I am not privy to the conversations around holding the Uganda Innovation Week, but it seems a metric that they are focused on is bigger. Bigger is better in some cases for example, when holding a music festival, but for an innovation week, it isn't.
The demand for bigger could be what drove the organizers to invite sponsors on board that turned what was supposed to be an innovation week into an NSSF Hi-innovator/JICA/Entrepreneurial Support Organizations (ESO) Week. Make no mistake, the startup ecosystem needs all the help that it can get from established partners, but if it is at the expense of true innovation discussions and growth of the startup ecosystem, then it may not be worth it.
Holding a smaller event, where impactful discussions are held could be better. Even if the event is held virtually, it can have a far-reaching impact in the long run rather than a big, highly publicized event that becomes a mouthpiece of the sponsors and doesn't focus on the growth of our startup ecosystem. But also, if the organizers don't know what they are doing, then the sponsors will eat up the event for sure.
The topics, panelists, and moderators were mainly underwhelming.
Uganda’s startup ecosystem is young, and thus the knowledge pool to pick from is very small. But even this small knowledge pool has outliers. There are Ugandans that are doing incredible things in our local startup ecosystem, and in other ecosystems. So it is truly shocking that our premier startup event is not utilizing these people.
Instead of inviting bankers, and investment professionals whose portfolio doesn't include any single startup, aren't the interests of innovation better served by inviting people into this event that have walked the talk? Why aren't we inviting people like Timothy Asiimwe, an investment analyst at Partech, one of the most storied VC firms on the African continent? Why arent people like Peter Kisadha, formerly at Future Africa and now building Steward, given the time and space to discuss what it truly means for a startup to raise millions of dollars in funding?
If we are discussing accelerator programs, then it is a disservice not to invite people like Bruce-Nsereko Lule, a Ugandan, and currently the general partner at Seedstars Africa Ventures, one of the biggest accelerator programs on the continent. Surely, his insights and work experience can go a long way in pushing the ecosystem forward.
In a year in which a Ugandan startup made it into Y Combinator for the first time, it is insane that Mina Shahid of Numida did not get even an opportunity to speak. Numida followed up its admission into Y Combinator with a $12.3m Series A which attracted VC firms like Serena Ventures, Launch Africa Ventures, Soma Capital, and 4Di Capital. Wouldn't other innovators appreciate his insights into how to get into Y Combinator and the benefits of doing so? This is a conversation that would propel our ecosystem forward.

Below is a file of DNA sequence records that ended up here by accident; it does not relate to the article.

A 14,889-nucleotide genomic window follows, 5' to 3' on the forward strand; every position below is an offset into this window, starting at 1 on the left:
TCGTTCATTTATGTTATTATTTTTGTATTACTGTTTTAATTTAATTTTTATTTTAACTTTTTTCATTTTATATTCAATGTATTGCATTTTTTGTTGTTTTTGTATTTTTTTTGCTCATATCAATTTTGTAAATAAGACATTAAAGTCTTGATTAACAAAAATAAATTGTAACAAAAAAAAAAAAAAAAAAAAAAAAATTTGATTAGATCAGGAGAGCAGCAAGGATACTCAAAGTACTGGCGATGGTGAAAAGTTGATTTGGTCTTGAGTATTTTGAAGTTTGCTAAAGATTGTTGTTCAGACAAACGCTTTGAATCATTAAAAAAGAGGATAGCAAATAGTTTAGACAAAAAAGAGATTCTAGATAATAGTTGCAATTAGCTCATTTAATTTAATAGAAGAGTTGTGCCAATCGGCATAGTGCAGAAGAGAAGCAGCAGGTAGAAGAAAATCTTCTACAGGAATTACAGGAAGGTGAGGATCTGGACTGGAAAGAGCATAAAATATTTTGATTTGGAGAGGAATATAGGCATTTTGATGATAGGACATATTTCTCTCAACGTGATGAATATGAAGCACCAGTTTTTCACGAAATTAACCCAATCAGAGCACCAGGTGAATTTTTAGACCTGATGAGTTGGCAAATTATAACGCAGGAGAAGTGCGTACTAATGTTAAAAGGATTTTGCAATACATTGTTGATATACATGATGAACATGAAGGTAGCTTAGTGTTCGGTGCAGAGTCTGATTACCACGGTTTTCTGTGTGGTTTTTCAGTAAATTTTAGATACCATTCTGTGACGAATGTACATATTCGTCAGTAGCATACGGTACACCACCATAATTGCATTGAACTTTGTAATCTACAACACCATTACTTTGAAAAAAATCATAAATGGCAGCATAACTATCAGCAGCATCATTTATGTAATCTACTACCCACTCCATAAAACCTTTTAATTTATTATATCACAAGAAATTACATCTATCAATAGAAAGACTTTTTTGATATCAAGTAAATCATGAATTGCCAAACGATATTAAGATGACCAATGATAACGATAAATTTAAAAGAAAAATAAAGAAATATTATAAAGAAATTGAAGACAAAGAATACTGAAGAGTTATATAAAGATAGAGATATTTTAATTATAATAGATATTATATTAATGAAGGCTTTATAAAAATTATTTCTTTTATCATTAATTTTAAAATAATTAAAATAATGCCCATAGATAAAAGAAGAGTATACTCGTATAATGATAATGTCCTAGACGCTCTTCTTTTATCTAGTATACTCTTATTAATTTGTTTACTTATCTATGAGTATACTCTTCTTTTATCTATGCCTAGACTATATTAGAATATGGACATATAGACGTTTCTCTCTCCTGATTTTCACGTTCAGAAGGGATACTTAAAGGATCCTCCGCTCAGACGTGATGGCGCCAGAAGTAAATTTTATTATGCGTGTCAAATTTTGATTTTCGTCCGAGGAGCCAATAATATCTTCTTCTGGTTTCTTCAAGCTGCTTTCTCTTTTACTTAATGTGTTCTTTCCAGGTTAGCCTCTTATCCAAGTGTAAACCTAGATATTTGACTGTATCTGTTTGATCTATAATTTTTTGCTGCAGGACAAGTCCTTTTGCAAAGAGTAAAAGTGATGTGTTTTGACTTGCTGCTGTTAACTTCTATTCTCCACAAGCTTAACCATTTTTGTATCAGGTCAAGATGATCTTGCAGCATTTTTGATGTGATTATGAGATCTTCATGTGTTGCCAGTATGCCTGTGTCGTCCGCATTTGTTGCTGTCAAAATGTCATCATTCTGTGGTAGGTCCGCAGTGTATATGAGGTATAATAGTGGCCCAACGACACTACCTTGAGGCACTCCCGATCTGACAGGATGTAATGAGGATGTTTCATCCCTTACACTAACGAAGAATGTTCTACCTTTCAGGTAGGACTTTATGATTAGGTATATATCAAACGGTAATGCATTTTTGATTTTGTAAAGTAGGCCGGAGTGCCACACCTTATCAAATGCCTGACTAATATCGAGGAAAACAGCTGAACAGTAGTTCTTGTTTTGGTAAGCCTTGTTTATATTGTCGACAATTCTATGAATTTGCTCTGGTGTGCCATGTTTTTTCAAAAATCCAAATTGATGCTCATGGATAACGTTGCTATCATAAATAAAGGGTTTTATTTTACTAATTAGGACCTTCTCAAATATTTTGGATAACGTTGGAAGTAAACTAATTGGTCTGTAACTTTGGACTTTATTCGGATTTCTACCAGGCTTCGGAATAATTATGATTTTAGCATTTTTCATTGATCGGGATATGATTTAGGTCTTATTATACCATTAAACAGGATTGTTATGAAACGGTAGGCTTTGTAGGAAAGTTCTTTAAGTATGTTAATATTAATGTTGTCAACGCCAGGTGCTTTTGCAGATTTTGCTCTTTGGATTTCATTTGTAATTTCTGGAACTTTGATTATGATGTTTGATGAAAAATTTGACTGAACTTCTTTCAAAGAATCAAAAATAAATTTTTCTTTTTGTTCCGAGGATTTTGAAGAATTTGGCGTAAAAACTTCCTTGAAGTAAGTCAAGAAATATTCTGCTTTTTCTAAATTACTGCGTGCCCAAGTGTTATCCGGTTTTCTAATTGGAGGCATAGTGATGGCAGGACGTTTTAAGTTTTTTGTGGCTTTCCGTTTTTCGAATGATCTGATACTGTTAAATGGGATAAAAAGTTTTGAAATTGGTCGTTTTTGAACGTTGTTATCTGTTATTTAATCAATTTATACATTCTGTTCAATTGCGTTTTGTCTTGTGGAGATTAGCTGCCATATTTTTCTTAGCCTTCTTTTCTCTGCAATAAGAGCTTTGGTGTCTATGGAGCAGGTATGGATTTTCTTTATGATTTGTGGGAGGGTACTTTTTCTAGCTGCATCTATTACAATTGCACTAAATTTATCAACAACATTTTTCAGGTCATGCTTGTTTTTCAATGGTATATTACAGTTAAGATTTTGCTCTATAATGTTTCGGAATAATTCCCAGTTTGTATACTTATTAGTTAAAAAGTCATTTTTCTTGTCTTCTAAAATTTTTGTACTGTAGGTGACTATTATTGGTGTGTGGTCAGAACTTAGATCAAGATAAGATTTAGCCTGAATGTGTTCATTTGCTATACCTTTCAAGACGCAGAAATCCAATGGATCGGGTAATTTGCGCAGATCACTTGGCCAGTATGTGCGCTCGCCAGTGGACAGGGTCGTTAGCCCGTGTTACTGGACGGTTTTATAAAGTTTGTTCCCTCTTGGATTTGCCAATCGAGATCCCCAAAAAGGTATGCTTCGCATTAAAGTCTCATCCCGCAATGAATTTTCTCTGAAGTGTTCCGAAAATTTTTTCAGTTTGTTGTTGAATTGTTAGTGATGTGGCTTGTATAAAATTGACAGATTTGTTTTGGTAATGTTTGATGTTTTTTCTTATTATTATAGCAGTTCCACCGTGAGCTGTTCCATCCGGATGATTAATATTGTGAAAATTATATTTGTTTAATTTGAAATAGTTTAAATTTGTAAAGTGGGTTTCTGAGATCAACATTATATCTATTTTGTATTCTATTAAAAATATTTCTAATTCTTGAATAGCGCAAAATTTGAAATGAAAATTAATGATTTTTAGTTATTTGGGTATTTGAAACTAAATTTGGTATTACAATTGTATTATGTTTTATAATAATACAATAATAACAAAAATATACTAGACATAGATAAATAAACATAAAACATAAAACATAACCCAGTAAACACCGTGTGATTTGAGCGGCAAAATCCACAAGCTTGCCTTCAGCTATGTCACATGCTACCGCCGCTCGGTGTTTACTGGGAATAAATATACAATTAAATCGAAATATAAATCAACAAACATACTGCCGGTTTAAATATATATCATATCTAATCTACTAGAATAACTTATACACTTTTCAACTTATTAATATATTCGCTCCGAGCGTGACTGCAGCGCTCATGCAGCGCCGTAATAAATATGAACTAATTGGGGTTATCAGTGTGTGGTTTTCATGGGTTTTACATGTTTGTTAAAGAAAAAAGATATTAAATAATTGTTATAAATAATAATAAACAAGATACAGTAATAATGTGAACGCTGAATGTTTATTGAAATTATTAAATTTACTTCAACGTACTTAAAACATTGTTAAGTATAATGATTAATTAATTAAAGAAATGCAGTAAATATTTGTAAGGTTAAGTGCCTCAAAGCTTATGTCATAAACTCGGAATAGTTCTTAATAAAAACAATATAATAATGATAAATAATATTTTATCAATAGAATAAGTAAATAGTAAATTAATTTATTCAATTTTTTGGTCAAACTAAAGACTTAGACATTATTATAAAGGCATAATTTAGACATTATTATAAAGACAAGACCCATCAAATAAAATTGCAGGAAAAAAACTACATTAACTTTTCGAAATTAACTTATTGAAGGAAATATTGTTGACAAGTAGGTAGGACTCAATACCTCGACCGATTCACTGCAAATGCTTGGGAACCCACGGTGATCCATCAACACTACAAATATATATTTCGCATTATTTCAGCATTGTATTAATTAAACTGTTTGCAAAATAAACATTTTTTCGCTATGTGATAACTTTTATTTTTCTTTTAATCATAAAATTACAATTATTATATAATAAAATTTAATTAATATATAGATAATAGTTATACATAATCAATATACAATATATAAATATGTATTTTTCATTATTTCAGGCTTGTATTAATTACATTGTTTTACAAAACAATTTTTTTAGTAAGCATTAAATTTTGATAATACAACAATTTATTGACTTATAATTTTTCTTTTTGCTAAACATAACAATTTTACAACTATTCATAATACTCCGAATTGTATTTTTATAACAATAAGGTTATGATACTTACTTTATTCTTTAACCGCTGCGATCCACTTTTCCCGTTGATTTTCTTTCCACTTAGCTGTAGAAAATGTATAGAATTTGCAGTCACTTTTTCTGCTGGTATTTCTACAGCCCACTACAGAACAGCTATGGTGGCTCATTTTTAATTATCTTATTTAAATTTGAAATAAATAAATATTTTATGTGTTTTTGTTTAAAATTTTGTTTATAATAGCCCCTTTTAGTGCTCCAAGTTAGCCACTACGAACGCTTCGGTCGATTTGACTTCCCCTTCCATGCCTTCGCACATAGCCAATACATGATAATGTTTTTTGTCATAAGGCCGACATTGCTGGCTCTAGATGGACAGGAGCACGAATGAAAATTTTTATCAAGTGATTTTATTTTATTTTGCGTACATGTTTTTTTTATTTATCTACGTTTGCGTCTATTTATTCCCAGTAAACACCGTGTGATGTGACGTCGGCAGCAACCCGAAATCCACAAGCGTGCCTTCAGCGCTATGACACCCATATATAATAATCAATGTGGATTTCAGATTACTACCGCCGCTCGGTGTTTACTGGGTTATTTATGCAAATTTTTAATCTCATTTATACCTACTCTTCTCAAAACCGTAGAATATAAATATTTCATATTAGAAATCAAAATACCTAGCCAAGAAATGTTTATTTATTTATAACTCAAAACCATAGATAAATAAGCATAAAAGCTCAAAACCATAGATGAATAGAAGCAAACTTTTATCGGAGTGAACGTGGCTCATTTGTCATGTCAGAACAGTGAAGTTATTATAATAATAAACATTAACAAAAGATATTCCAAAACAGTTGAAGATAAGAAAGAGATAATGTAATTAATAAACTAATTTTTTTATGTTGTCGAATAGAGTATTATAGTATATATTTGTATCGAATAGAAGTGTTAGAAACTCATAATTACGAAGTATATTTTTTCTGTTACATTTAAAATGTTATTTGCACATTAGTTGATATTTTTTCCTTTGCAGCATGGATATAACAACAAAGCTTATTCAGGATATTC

The dream of the majority of founders is to build a unicorn. There are two Ugandans that have managed to build unicorns; Ham Serunjogi at Chipper Cash and Melvyn Lubega at Go1. How are founders supposed to understand what it takes to build a unicorn if the few Ugandans who have done it, are not even considered panelists in the premier startup event in the country? Do we have no time for Ron Kawamara, the former CEO of Jumia Uganda to speak?
If we are talking about innovation, how many companies can claim to have innovated as much as Tesla Motors in the last two decades? Not so many. Wouldnt the Uganda Innovation Week be better served by inviting Geoffrey Kiboneka, a Ugandan that spent five years working at Tesla? As per my sources, he was actually in the country for this event.
If these panelists can not attend physically, surely, they can attend virtually. And if they are not interested in sharing their insights, what does that tell about our premier event and its attraction?
A true success story in the African startup ecosystem is Egypt. Egypt, alongside Nigeria, Kenya and South Africa raises more than 80% of all funding raised by African startups. But this wasn't the case. Egypt emerged onto the scene and made a previously big 3, a big 4. How did the Egyptians do it? How are the Kenyans doing it? This is where partnerships with these ecosystems in our Innovation Week should be important. Our ecosystem is still behind, so why don't we learn from those ahead of us?
In a country where the majority of founders have never seen a term sheet or know what a Series A or B funding round means, wouldn't truly in-depth sessions on venture capital be of profound importance? Isn't this where founders like Davis Musinguzi of Rocket Health, who raised a $5m round this year, be an important panelist? In a year when Nigeria enacted its Startup Bill, shouldn't we have had a town hall where the Uganda Startup Bill could be discussed? How many times in a year are we going to get so many founders and ecosystem players in the same room? This was the perfect opportunity to speed up these conversations.
Instead of simply inviting the Uganda Registration Services Bureau and Uganda Revenue Authority to explain what they do (which we already know), wouldn't it be better for us to engage them in discussions about what it will take to reduce the barriers to registering a business?
There are so many topics and discussions that could have been had or explored in depth. And we can do better in terms of moderators. How can a moderator ask an insightful question about something they don't truly understand?
We are a country in which mediocrity is deeply intertwined with our ethos. The "anyhowness" system of running the country by the government has penetrated the private sector. If the government isn't working, why can't our startup ecosystem work? The Buhari government in Nigeria has been rubbish, but the startup ecosystem has shown you can make incredible gains amid poor governance. Now, it is impossible for the Nigerian government to ignore the work being done by startups.
How shall our startup ecosystem attract the government and other players for true meaningful partnerships and conversations when our premier event is a mockery of innovation? If a Big shot investor with a $20m fund attended our Innovation week, wouldn't they conclude that we are joking and hence set up shop elsewhere?
A lot of young people are out there dedicating their lives and legacies to building startups. Surely, they would do with a true Uganda Innovation Week. Startup founders are comfortable with building things with little resources, and if the likes of UNCDF and NSSF partnered with true startup people (not pretenders), the Uganda Innovation Week would be more impactful at a fraction of the cost. We don't need three days at Mestil to move the ecosystem forward. But as I said, the road to mediocrity is paved by pretenders. We are well and truly on the path to mediocrity. But for how long shall we act like this is okay?
Cover Photo/UiW on Twitter
The writer is a retired founder, and now Editor-in-Chief at Digest Africa. You can reach him at +256771162922 or firstname.lastname@example.org